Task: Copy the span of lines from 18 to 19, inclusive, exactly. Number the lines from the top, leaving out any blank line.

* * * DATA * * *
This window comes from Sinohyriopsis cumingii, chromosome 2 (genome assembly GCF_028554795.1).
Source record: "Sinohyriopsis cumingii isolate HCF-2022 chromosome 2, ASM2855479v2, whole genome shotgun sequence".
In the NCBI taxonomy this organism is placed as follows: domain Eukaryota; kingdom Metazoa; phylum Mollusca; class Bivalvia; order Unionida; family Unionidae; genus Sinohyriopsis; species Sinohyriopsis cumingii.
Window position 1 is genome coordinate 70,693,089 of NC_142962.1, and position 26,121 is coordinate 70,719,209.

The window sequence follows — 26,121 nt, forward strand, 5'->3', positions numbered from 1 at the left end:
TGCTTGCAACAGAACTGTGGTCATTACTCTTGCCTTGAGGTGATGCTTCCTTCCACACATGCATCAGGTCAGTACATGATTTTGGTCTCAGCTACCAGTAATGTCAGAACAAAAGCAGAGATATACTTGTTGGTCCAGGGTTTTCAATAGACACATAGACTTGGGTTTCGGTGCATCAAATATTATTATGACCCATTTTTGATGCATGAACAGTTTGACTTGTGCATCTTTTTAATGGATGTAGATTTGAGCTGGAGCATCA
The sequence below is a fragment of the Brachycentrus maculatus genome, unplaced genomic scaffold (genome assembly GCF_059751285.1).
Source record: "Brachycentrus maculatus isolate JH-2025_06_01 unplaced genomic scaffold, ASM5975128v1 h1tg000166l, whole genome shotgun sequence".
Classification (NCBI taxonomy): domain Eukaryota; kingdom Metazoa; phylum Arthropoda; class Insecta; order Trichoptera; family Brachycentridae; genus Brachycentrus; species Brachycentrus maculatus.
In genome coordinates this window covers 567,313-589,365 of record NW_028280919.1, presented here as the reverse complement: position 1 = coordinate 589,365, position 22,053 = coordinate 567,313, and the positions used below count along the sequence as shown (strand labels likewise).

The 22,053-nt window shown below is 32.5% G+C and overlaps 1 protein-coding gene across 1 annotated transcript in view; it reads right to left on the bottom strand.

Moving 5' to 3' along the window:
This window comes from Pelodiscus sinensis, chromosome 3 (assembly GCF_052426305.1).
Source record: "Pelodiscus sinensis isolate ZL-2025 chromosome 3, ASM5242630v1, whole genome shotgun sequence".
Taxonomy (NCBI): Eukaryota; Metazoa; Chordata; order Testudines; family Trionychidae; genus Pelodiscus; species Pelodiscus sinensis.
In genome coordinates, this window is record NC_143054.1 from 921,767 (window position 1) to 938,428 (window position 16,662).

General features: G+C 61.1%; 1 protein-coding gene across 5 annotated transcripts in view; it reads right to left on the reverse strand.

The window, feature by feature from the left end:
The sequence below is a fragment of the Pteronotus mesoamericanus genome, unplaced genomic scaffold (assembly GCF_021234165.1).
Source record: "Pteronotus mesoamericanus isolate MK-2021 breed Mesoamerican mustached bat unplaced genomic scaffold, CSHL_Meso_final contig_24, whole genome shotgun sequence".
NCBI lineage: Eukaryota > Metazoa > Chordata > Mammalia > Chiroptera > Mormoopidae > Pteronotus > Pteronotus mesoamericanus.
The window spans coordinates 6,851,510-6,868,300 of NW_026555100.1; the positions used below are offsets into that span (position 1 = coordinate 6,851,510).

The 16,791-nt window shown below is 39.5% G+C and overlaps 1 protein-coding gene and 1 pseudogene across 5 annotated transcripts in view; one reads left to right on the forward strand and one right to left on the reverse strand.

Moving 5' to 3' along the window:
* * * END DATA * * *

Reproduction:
The window, feature by feature from the left end:
The sequence below is a fragment of the Pteronotus mesoamericanus genome, unplaced genomic scaffold (assembly GCF_021234165.1).